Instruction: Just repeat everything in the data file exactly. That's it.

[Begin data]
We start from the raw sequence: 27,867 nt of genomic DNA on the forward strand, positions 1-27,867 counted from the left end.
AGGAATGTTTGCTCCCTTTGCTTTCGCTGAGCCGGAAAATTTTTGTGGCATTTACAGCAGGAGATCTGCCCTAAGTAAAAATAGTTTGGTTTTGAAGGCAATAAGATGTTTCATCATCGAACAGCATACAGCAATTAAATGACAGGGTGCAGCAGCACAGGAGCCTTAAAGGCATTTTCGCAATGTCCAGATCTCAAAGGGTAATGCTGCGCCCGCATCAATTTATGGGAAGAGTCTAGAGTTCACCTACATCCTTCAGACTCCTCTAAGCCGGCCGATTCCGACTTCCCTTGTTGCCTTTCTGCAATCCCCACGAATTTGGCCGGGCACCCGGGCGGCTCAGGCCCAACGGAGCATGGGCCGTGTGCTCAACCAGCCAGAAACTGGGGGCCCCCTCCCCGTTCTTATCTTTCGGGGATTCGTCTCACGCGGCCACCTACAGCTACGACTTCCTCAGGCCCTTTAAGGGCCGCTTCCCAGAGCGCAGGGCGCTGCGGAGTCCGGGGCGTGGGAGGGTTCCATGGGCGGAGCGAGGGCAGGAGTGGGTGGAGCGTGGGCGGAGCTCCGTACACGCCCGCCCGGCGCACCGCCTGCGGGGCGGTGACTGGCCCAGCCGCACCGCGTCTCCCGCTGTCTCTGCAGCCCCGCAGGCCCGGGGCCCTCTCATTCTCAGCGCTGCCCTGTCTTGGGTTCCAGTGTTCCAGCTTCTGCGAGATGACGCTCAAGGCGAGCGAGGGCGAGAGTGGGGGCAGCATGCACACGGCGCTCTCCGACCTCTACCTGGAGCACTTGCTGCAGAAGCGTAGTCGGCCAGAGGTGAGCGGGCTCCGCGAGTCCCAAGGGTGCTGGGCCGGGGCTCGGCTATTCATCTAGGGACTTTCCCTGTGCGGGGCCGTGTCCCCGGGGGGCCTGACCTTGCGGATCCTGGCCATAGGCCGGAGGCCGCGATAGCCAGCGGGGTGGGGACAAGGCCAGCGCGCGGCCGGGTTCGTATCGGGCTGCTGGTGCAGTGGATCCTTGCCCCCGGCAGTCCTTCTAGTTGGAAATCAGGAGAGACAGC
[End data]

We start from the raw sequence: 27,867 nt of genomic DNA on the forward strand, positions 1-27,867 counted from the left end.
AGGAATGTTTGCTCCCTTTGCTTTCGCTGAGCCGGAAAATTTTTGTGGCATTTACAGCAGGAGATCTGCCCTAAGTAAAAATAGTTTGGTTTTGAAGGCAATAAGATGTTTCATCATCGAACAGCATACAGCAATTAAATGACAGGGTGCAGCAGCACAGGAGCCTTAAAGGCATTTTCGCAATGTCCAGATCTCAAAGGGTAATGCTGCGCCCGCATCAATTTATGGGAAGAGTCTAGAGTTCACCTACATCCTTCAGACTCCTCTAAGCCGGCCGATTCCGACTTCCCTTGTTGCCTTTCTGCAATCCCCACGAATTTGGCCGGGCACCCGGGCGGCTCAGGCCCAACGGAGCATGGGCCGTGTGCTCAACCAGCCAGAAACTGGGGGCCCCCTCCCCGTTCTTATCTTTCGGGGATTCGTCTCACGCGGCCACCTACAGCTACGACTTCCTCAGGCCCTTTAAGGGCCGCTTCCCAGAGCGCAGGGCGCTGCGGAGTCCGGGGCGTGGGAGGGTTCCATGGGCGGAGCGAGGGCAGGAGTGGGTGGAGCGTGGGCGGAGCTCCGTACACGCCCGCCCGGCGCACCGCCTGCGGGGCGGTGACTGGCCCAGCCGCACCGCGTCTCCCGCTGTCTCTGCAGCCCCGCAGGCCCGGGGCCCTCTCATTCTCAGCGCTGCCCTGTCTTGGGTTCCAGTGTTCCAGCTTCTGCGAGATGACGCTCAAGGCGAGCGAGGGCGAGAGTGGGGGCAGCATGCACACGGCGCTCTCCGACCTCTACCTGGAGCACTTGCTGCAGAAGCGTAGTCGGCCAGAGGTGAGCGGGCTCCGCGAGTCCCAAGGGTGCTGGGCCGGGGCTCGGCTATTCATCTAGGGACTTTCCCTGTGCGGGGCCGTGTCCCCGGGGGGCCTGACCTTGCGGATCCTGGCCATAGGCCGGAGGCCGCGATAGCCAGCGGGGTGGGGACAAGGCCAGCGCGCGGCCGGGTTCGTATCGGGCTGCTGGTGCAGTGGATCCTTGCCCCCGGCAGTCCTTCTAGTTGGAAATCAGGAGAGACAGC